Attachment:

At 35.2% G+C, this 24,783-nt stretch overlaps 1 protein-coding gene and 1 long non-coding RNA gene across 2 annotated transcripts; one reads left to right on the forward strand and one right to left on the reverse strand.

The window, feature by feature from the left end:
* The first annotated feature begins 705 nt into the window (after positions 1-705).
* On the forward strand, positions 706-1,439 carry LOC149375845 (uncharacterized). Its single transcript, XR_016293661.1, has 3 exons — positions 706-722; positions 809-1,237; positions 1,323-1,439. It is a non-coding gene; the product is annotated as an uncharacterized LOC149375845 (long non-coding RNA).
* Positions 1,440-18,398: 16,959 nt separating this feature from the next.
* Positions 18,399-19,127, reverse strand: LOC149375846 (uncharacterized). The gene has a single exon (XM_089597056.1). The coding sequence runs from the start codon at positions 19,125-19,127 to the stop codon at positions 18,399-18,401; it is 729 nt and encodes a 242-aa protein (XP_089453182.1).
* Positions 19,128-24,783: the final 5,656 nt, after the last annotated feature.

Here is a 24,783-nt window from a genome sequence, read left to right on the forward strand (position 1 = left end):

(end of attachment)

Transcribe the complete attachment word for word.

At 35.2% G+C, this 24,783-nt stretch overlaps 1 protein-coding gene and 1 long non-coding RNA gene across 2 annotated transcripts; one reads left to right on the forward strand and one right to left on the reverse strand.

The window, feature by feature from the left end:
* The first annotated feature begins 705 nt into the window (after positions 1-705).
* On the forward strand, positions 706-1,439 carry LOC149375845 (uncharacterized). Its single transcript, XR_016293661.1, has 3 exons — positions 706-722; positions 809-1,237; positions 1,323-1,439. It is a non-coding gene; the product is annotated as an uncharacterized LOC149375845 (long non-coding RNA).
* Positions 1,440-18,398: 16,959 nt separating this feature from the next.
* Positions 18,399-19,127, reverse strand: LOC149375846 (uncharacterized). The gene has a single exon (XM_089597056.1). The coding sequence runs from the start codon at positions 19,125-19,127 to the stop codon at positions 18,399-18,401; it is 729 nt and encodes a 242-aa protein (XP_089453182.1).
* Positions 19,128-24,783: the final 5,656 nt, after the last annotated feature.

Here is a 24,783-nt window from a genome sequence, read left to right on the forward strand (position 1 = left end):